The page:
So overall I would say that online games fulfil a lot of requirements and definitely have their place in the tabletop games industry. I will continue to enjoy playing them, just as much as I enjoy playing games with friends during our weekly games night, and with family whenever we can. I enjoy all of these things for different reasons of course, but that doesn’t mean I enjoy one more than I enjoy the other.

If you have played games on websites or apps before, what is your experience? How do you feel about playing online versus face-to-face? Have you discovered new games online that you wouldn’t have come across otherwise? Or was it your games group that introduced you to more new games? Please share your thoughts and experiences in the comments below. I would love to hear from you.


  1. Hi,
    Very good again.
    One thing that it not mentioned in this article is that online play sometimes actually teaches the game. Not many online platforms do it (I suppose only one), but lots of apps do. That’s a huge advantage. We know that reading the rules is difficult for most people. So being able to interactively learn a game is great.

    1. Thank you Nicolas. I’m glad you liked it. You’re right of course, that learning games from online platforms is also an option in some cases, but as you say, it’s not that common. Apps will always teach the game, but tabletop games websites often only have rules, but no teaching option.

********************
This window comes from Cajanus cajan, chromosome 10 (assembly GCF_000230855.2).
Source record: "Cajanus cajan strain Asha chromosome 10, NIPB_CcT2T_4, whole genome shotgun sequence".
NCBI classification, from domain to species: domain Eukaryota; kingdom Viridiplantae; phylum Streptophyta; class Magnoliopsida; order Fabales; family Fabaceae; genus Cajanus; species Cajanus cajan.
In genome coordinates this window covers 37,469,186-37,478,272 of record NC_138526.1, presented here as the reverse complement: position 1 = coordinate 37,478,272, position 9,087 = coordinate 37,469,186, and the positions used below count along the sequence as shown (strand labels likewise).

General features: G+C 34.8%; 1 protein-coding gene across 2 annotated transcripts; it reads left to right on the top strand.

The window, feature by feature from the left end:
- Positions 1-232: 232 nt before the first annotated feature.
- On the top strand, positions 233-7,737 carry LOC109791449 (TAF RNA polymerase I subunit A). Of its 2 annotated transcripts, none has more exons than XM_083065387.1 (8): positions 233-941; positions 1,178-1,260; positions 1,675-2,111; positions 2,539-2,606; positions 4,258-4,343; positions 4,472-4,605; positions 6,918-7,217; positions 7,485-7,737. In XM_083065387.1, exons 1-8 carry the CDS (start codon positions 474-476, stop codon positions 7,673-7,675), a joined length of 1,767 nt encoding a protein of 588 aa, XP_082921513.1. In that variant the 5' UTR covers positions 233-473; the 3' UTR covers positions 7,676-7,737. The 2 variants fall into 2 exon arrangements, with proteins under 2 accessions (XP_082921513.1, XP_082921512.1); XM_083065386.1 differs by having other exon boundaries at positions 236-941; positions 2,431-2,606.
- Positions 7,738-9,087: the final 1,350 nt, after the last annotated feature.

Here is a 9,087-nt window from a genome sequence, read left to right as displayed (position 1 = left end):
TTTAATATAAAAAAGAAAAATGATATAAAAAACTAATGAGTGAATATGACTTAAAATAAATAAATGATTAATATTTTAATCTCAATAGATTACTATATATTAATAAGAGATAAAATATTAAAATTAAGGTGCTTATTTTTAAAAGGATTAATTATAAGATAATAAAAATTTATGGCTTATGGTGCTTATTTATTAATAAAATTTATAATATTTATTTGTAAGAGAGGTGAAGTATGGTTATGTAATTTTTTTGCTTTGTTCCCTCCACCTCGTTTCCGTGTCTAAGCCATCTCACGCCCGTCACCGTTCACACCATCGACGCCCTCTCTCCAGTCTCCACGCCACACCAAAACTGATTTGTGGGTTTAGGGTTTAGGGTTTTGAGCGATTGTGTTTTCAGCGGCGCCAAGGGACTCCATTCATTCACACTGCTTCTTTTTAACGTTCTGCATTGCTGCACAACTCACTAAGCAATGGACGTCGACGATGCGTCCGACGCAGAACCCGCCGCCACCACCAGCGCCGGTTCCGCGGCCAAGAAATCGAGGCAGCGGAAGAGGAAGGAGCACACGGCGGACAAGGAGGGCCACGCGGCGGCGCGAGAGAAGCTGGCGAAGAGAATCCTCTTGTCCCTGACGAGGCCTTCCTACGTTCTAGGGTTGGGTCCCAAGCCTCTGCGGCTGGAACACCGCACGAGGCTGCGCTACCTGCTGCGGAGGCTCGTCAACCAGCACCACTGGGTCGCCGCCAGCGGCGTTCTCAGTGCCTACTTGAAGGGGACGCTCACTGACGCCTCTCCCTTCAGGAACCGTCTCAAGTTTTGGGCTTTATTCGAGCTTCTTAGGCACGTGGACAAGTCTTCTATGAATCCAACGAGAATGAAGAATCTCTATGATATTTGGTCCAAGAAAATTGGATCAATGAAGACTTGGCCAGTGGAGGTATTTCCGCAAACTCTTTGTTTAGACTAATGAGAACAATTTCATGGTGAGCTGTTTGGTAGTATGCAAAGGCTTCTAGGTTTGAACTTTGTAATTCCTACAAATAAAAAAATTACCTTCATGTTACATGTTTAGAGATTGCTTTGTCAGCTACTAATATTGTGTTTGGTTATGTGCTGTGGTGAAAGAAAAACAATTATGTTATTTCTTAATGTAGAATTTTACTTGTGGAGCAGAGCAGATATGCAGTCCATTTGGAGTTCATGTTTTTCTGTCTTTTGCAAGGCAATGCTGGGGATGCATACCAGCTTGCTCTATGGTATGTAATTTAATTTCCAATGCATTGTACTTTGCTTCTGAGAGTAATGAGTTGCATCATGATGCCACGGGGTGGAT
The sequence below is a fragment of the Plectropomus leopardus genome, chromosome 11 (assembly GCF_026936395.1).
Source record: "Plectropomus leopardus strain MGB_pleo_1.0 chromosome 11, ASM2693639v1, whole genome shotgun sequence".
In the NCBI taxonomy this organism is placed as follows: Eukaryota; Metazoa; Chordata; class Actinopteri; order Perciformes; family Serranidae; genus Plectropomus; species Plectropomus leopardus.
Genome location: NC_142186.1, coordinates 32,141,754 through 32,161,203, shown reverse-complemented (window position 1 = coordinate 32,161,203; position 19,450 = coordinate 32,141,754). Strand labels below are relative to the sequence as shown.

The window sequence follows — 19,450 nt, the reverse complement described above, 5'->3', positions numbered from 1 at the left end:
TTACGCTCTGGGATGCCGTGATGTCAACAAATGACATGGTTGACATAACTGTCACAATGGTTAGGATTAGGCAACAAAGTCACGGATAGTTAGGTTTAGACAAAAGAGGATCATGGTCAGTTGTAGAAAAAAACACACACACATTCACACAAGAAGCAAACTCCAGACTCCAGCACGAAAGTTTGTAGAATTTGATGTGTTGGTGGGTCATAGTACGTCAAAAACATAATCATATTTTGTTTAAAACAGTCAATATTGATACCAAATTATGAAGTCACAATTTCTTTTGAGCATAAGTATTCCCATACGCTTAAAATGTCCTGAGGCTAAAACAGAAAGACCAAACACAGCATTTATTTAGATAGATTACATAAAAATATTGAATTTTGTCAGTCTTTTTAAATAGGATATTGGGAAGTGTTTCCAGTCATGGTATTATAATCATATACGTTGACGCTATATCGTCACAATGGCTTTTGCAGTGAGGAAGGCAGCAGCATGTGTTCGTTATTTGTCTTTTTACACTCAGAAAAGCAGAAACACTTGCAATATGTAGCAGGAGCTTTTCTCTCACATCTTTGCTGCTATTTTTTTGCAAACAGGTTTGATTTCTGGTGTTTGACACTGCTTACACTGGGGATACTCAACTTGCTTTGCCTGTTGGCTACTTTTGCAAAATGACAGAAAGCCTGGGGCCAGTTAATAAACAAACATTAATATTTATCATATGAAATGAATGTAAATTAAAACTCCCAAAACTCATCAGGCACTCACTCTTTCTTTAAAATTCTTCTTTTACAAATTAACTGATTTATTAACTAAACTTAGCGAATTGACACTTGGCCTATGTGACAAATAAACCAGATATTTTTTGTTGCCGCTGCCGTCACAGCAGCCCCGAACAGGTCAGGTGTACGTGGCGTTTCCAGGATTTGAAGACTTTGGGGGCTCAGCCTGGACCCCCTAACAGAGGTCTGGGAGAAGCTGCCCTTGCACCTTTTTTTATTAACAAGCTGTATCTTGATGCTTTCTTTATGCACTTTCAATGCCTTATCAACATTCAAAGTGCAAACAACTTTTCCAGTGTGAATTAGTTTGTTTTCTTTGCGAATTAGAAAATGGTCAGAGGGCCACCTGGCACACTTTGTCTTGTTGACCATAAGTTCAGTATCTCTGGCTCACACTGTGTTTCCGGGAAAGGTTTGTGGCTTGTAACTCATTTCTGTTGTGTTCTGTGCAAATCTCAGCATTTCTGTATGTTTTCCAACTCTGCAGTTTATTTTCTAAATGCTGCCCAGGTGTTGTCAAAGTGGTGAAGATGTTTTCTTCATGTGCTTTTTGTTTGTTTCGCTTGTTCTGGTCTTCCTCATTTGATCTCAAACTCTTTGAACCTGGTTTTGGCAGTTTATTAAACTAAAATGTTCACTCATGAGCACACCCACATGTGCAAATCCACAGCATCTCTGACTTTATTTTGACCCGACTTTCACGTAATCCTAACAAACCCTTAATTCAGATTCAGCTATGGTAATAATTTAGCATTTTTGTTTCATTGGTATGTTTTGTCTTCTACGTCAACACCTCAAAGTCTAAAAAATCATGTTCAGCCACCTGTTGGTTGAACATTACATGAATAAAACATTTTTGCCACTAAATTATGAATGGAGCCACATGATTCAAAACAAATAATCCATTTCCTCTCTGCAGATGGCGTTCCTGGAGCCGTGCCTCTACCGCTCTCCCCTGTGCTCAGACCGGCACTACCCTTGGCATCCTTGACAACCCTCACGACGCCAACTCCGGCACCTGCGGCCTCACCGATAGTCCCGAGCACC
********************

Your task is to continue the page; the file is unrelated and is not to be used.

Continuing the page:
1. Oliver,
        I have to disagree on this. Apps don’t always teach the rules. Unless you consider reading the provided rules as being taught the game by the app.
        Unfortunately there are still many apps that don’t offer a tutorial, only rules. As an example, there is currently a very popular dice game (actually two dice games) that does not have a tutorial. The game is quite complicated really and it is mind-boggling that there is no tutorial. This does not prevent the app to sell very well (because the game is so good) but the tutorial should be there, definitely.

      2. That’s interesting. I’ve not come across any apps that don’t teach the rules, but I’m not much of an app player, so I guess I don’t have quite as much experience as you.